Anti-sodomy laws across the country originally targeted heterosexual sex that wasn’t part of procreation. But in the ‘70s, they were aimed specifically at gay people as justification for denying their parental rights, firing them, and discrediting LGBT voices, according to the ACLU. Maryland allows for up to 10 years in prison and a $1,000 fine upon criminal conviction for various acts, including beastiality. According to a fiscal and policy note accompanying the repeal bill, more than 300 violations were filed in state courts in fiscal year 2019, and 15 people were sentenced. The Department of Public Safety and Correctional Services also said seven inmates were sentenced for offenses. Setting the intimate relations with animals aside (we dearly hope that’s covered under animal abuse laws), there is no reason for the state to criminalize sexual acts between consenting adults. It’s shameful this law is still on the books and in use.

    16 US states still maintain sodomy laws on the books (many scrambled together with bestiality bans, like Maryland), despite the 2003 Supreme Court ruling in "Lawrence v. Texas:" Thirteen states' statutes purport to ban all forms of sodomy, some including oral intercourse, regardless of the participants' genders: Alabama, Florida, Georgia, Idaho, Louisiana, Maryland, Massachusetts, Michigan, Minnesota, Mississippi, North Carolina, Oklahoma, and South Carolina. Three states specifically target their statutes at same-sex relations only: Kansas, Kentucky, and Texas.

  • 14. VIRick  |  January 24, 2020 at 4:11 pm

    Monaco: Civil Unions Law Officially Published

    Per LGBT Marriage News:

    The LGBT Civil Unions Law in Monaco was officially published on 27 December 2019, meaning that it will come into effect from 27 June 2020.

    N° 1481 – Loi du 17 décembre 2019 Relative aux Contrats Civils de Solidarité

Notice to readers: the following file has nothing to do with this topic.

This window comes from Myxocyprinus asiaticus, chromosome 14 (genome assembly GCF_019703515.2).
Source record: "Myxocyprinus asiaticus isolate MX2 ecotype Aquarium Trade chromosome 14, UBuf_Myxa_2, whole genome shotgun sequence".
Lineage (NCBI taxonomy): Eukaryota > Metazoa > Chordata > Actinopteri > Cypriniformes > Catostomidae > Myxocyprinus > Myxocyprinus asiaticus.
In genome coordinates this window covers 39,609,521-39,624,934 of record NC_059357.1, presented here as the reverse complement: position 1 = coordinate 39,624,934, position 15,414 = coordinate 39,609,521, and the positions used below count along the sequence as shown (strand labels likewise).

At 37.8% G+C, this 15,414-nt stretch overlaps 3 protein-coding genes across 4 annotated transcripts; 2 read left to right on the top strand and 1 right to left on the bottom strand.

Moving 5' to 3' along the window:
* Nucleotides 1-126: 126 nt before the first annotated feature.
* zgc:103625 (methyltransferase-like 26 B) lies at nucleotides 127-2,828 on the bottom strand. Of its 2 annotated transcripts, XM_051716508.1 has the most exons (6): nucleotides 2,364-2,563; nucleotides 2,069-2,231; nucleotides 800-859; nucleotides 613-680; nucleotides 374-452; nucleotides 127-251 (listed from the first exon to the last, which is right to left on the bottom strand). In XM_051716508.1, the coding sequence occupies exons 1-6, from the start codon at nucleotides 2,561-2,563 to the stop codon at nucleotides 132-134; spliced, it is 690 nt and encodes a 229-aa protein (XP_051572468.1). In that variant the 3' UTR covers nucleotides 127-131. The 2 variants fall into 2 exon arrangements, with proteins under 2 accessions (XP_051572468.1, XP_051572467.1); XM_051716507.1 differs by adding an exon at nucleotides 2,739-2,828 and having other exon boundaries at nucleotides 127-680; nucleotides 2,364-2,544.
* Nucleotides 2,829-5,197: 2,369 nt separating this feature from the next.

Le projet de loi n° 974 (loi n° 1481) a pour objectif de mieux prendre en compte la situation des personnes qui ont fait le choix d’avoir un projet de vie commun sans être mariées.

    Loi publiée au Journal de Monaco, n° 8466, le 27/12/2019

    N ° 1481 – Law of 17 December 2019 Relative to Civil Solidarity Contracts

    Bill 974 (Law No. 1481) has the objective of taking better account of the situation of people who have made the choice to have a common life plan together without being married.

    Law published in the Journal de Monaco, n ° 8466, on 27/12/2019.

  • 15. VIRick  |  January 25, 2020 at 2:09 pm

    Tennessee: Anti LGBTQ Adoption Bill Signed into Law

    On 24 January 2020, Tennessee Gov. Bill Lee signed HB 836 into law, legislation that would enable taxpayer-funded adoption agencies to refuse placement into LGBTQ homes over religious objections, making this the first anti-LGBTQ bill to become law in any state in 2020, and the very first piece of legislation to become law this year in Tennessee.

    The Tennessee state legislature sent the measure to the governor’s desk earlier this month after Senate approval. The House had passed the legislation in April 2019. The bill was quietly signed into law “with no fanfare or announcement from Lee’s office.” The act of signing the legislation, HB 836, was immediately rebuked by LGBTQ rights groups, who say it amounts to legalized discrimination against LGBTQ families seeking to adopt.